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Freeview Connect could use Freesat’s Freetime catch-up service

Freetime, the catch-up service used by Freesat, could be used to power the upcoming Freeview Connect service. 

The smart catch-up service currently lets Freesat viewers scroll back in time on the programme guide and watch missed shows through catch-up services including BBC iPlayer, ITV Player and 4oD. 

Unlike other smart TV services which squirrel on-demand services away in a separate menu, Freetime puts catch-up content in the programme guide next to broadcast channels.  

Will Freesat's catch up service beam down on Freeview Connect  or will it go its own way?
Will Freesat’s catch up service beam down on Freeview Connect or will it go its own way?

Freeview Connect was announced earlier in the month and promises a YouView-esque experience, mixing broadcast channels with those delivered via the internet, as well as catch up services. 

According to a report in the Telegraph, the BBC and ITV are keen on seeing Freetime land on Freeview Connect.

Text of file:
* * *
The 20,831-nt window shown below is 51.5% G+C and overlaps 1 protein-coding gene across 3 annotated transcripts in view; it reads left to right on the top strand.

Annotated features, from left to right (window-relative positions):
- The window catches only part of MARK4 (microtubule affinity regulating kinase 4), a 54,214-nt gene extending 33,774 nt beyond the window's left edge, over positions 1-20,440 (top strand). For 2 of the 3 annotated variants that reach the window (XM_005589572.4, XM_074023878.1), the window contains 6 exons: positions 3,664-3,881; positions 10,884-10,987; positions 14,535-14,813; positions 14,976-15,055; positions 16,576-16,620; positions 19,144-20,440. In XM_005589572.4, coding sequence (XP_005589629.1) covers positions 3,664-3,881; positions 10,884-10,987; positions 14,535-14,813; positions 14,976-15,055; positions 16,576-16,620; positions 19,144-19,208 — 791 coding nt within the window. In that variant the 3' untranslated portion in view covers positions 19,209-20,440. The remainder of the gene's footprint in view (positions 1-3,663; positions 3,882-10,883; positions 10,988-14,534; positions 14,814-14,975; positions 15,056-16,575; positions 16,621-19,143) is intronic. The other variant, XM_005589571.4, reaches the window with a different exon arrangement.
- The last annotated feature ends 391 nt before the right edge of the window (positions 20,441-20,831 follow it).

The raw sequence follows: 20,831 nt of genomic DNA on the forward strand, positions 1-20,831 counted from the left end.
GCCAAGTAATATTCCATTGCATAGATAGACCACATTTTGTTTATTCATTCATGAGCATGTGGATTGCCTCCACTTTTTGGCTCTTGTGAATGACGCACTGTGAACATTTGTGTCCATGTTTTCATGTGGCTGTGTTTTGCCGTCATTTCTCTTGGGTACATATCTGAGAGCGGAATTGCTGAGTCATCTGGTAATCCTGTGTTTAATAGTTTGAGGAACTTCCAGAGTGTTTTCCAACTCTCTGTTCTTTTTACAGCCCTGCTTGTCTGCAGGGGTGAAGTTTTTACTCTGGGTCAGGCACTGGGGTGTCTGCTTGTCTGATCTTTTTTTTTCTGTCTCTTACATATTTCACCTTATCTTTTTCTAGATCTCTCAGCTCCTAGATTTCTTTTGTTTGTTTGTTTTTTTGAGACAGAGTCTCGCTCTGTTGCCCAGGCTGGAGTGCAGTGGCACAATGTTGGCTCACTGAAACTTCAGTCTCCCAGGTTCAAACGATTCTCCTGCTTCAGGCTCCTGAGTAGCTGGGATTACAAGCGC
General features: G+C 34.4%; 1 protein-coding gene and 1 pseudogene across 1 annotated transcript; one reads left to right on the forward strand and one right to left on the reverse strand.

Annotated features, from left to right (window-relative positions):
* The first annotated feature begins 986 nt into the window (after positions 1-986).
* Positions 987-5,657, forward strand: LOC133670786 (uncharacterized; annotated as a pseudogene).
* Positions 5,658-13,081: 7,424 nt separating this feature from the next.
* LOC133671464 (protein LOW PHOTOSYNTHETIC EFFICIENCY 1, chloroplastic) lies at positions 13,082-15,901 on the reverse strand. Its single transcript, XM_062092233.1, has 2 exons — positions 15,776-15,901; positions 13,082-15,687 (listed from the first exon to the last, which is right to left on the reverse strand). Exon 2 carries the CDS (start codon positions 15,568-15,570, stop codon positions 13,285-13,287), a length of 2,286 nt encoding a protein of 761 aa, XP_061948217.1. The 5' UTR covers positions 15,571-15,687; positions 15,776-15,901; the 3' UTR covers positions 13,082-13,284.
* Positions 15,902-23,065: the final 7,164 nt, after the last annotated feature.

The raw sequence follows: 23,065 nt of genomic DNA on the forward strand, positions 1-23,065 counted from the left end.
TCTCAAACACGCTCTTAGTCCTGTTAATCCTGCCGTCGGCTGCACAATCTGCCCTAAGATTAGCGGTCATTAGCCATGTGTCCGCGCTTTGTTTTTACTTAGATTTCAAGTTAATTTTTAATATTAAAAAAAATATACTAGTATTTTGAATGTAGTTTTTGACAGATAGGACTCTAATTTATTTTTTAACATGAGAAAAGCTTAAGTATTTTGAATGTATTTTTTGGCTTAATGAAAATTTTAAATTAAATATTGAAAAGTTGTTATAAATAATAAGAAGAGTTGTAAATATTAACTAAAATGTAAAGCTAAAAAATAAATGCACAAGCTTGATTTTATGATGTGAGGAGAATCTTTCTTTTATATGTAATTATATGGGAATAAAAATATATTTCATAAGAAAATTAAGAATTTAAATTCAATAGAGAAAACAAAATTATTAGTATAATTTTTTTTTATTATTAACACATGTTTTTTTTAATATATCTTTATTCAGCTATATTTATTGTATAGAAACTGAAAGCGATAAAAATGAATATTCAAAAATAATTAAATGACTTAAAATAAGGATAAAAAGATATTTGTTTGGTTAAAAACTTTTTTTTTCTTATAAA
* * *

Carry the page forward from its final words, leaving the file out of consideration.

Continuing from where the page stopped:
The service is already available on Panasonic’s 4K Ultra HD AX802 TV – which comes with both Freeview and Freesat tuners built in. Whether you connect the TV to aerial or a satellite dish, you’ll be able to use Freetime. 

Arqiva, the infrastructure company that owns a stake in Freeview, is reportedly less keen, as it’s not a shareholder in Freesat. 

An unnamed source said: “Freesat has done a great job with its technology and it is important we get a product on the market as soon as possible.” 

A spokesman for Arqiva added: “[Arqiva] firmly supports the Freeview Connected proposition and the decision on the technical solution will be made by Digital UK in due course.” 

Technical details for Freeview Connect are due to be published later this year

A Digital UK spokesperson added: “We are still in the early stages of developing the technical specification for a Freeview connected proposition. No decisions on potential technology or partners have been made.”

Freeview Connect is backed by broadcasters to the tune of £100 million over the next five years. Broadcasters have argued that using Freesat’s Freetime technology in the new terrestrial tech would be a better way of spending the cash. 


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